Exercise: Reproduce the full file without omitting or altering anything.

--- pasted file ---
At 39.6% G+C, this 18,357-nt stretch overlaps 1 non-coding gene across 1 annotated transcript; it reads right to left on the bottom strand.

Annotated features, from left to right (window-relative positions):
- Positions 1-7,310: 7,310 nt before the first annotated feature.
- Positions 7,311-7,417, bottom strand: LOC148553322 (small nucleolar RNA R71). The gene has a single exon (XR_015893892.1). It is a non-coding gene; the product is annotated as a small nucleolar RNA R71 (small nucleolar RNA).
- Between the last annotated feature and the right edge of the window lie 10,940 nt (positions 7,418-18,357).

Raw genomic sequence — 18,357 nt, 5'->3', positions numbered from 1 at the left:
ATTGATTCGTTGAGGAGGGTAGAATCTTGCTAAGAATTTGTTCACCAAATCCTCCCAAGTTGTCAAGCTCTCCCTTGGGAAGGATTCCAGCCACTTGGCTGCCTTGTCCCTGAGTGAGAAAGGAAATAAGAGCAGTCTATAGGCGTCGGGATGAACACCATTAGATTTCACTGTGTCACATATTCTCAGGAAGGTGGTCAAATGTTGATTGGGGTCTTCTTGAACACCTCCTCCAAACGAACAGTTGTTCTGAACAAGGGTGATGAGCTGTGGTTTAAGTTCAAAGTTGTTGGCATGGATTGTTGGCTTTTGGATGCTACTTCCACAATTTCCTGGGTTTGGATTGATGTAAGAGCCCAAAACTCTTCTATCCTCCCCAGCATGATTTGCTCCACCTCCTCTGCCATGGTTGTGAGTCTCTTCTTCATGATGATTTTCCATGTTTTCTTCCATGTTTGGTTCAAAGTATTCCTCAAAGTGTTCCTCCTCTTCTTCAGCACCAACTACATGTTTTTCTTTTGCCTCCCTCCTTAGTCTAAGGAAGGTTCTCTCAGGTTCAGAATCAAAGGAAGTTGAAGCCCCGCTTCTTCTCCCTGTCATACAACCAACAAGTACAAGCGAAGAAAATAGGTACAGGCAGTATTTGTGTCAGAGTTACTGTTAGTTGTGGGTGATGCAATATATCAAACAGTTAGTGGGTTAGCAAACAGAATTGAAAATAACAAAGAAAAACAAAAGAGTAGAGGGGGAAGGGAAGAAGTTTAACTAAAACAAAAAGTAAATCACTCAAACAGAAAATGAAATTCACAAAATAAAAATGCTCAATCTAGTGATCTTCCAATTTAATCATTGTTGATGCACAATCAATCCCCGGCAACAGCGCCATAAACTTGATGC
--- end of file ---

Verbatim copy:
At 39.6% G+C, this 18,357-nt stretch overlaps 1 non-coding gene across 1 annotated transcript; it reads right to left on the bottom strand.

Annotated features, from left to right (window-relative positions):
- Positions 1-7,310: 7,310 nt before the first annotated feature.
- Positions 7,311-7,417, bottom strand: LOC148553322 (small nucleolar RNA R71). The gene has a single exon (XR_015893892.1). It is a non-coding gene; the product is annotated as a small nucleolar RNA R71 (small nucleolar RNA).
- Between the last annotated feature and the right edge of the window lie 10,940 nt (positions 7,418-18,357).

Raw genomic sequence — 18,357 nt, 5'->3', positions numbered from 1 at the left:
ATTGATTCGTTGAGGAGGGTAGAATCTTGCTAAGAATTTGTTCACCAAATCCTCCCAAGTTGTCAAGCTCTCCCTTGGGAAGGATTCCAGCCACTTGGCTGCCTTGTCCCTGAGTGAGAAAGGAAATAAGAGCAGTCTATAGGCGTCGGGATGAACACCATTAGATTTCACTGTGTCACATATTCTCAGGAAGGTGGTCAAATGTTGATTGGGGTCTTCTTGAACACCTCCTCCAAACGAACAGTTGTTCTGAACAAGGGTGATGAGCTGTGGTTTAAGTTCAAAGTTGTTGGCATGGATTGTTGGCTTTTGGATGCTACTTCCACAATTTCCTGGGTTTGGATTGATGTAAGAGCCCAAAACTCTTCTATCCTCCCCAGCATGATTTGCTCCACCTCCTCTGCCATGGTTGTGAGTCTCTTCTTCATGATGATTTTCCATGTTTTCTTCCATGTTTGGTTCAAAGTATTCCTCAAAGTGTTCCTCCTCTTCTTCAGCACCAACTACATGTTTTTCTTTTGCCTCCCTCCTTAGTCTAAGGAAGGTTCTCTCAGGTTCAGAATCAAAGGAAGTTGAAGCCCCGCTTCTTCTCCCTGTCATACAACCAACAAGTACAAGCGAAGAAAATAGGTACAGGCAGTATTTGTGTCAGAGTTACTGTTAGTTGTGGGTGATGCAATATATCAAACAGTTAGTGGGTTAGCAAACAGAATTGAAAATAACAAAGAAAAACAAAAGAGTAGAGGGGGAAGGGAAGAAGTTTAACTAAAACAAAAAGTAAATCACTCAAACAGAAAATGAAATTCACAAAATAAAAATGCTCAATCTAGTGATCTTCCAATTTAATCATTGTTGATGCACAATCAATCCCCGGCAACAGCGCCATAAACTTGATGC